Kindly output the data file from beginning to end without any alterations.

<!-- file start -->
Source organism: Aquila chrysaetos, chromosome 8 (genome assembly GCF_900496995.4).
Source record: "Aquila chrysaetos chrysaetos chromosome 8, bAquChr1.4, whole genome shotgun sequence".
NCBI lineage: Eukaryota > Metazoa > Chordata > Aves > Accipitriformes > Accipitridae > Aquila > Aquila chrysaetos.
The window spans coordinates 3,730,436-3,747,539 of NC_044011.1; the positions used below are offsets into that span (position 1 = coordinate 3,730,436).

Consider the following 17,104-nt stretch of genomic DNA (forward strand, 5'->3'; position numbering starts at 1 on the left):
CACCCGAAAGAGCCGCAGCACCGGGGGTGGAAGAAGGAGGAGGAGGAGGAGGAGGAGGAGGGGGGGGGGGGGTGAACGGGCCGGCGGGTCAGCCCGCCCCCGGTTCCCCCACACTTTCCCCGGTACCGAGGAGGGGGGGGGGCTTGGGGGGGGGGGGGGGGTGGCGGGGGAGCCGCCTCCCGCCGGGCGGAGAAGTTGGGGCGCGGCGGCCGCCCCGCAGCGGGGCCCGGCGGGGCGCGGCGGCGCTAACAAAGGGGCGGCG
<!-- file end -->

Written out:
Source organism: Aquila chrysaetos, chromosome 8 (genome assembly GCF_900496995.4).
Source record: "Aquila chrysaetos chrysaetos chromosome 8, bAquChr1.4, whole genome shotgun sequence".
NCBI lineage: Eukaryota > Metazoa > Chordata > Aves > Accipitriformes > Accipitridae > Aquila > Aquila chrysaetos.
The window spans coordinates 3,730,436-3,747,539 of NC_044011.1; the positions used below are offsets into that span (position 1 = coordinate 3,730,436).

Consider the following 17,104-nt stretch of genomic DNA (forward strand, 5'->3'; position numbering starts at 1 on the left):
CACCCGAAAGAGCCGCAGCACCGGGGGTGGAAGAAGGAGGAGGAGGAGGAGGAGGAGGAGGGGGGGGGGGGGTGAACGGGCCGGCGGGTCAGCCCGCCCCCGGTTCCCCCACACTTTCCCCGGTACCGAGGAGGGGGGGGGGCTTGGGGGGGGGGGGGGGGTGGCGGGGGAGCCGCCTCCCGCCGGGCGGAGAAGTTGGGGCGCGGCGGCCGCCCCGCAGCGGGGCCCGGCGGGGCGCGGCGGCGCTAACAAAGGGGCGGCG